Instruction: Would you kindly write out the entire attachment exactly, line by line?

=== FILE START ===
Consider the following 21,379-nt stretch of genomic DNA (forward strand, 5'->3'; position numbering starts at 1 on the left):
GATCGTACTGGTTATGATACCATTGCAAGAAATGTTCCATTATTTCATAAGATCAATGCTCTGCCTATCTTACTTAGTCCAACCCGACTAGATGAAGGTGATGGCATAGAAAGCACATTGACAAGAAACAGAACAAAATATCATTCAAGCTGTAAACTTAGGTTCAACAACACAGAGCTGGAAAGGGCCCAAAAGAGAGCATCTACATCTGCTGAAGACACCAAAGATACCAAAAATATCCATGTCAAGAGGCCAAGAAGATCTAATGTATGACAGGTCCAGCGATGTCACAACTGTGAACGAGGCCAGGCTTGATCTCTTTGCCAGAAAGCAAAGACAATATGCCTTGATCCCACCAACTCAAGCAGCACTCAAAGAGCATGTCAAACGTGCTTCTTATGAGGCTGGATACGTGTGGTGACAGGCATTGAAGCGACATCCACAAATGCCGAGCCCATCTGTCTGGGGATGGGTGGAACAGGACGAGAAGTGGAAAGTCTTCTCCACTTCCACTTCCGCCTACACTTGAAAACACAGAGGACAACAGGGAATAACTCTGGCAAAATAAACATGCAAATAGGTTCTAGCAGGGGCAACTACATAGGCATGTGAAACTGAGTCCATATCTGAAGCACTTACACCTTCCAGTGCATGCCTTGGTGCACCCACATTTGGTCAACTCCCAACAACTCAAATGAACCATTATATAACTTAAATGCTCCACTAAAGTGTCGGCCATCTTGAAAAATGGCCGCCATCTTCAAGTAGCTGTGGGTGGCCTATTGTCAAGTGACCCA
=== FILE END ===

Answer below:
Consider the following 21,379-nt stretch of genomic DNA (forward strand, 5'->3'; position numbering starts at 1 on the left):
GATCGTACTGGTTATGATACCATTGCAAGAAATGTTCCATTATTTCATAAGATCAATGCTCTGCCTATCTTACTTAGTCCAACCCGACTAGATGAAGGTGATGGCATAGAAAGCACATTGACAAGAAACAGAACAAAATATCATTCAAGCTGTAAACTTAGGTTCAACAACACAGAGCTGGAAAGGGCCCAAAAGAGAGCATCTACATCTGCTGAAGACACCAAAGATACCAAAAATATCCATGTCAAGAGGCCAAGAAGATCTAATGTATGACAGGTCCAGCGATGTCACAACTGTGAACGAGGCCAGGCTTGATCTCTTTGCCAGAAAGCAAAGACAATATGCCTTGATCCCACCAACTCAAGCAGCACTCAAAGAGCATGTCAAACGTGCTTCTTATGAGGCTGGATACGTGTGGTGACAGGCATTGAAGCGACATCCACAAATGCCGAGCCCATCTGTCTGGGGATGGGTGGAACAGGACGAGAAGTGGAAAGTCTTCTCCACTTCCACTTCCGCCTACACTTGAAAACACAGAGGACAACAGGGAATAACTCTGGCAAAATAAACATGCAAATAGGTTCTAGCAGGGGCAACTACATAGGCATGTGAAACTGAGTCCATATCTGAAGCACTTACACCTTCCAGTGCATGCCTTGGTGCACCCACATTTGGTCAACTCCCAACAACTCAAATGAACCATTATATAACTTAAATGCTCCACTAAAGTGTCGGCCATCTTGAAAAATGGCCGCCATCTTCAAGTAGCTGTGGGTGGCCTATTGTCAAGTGACCCA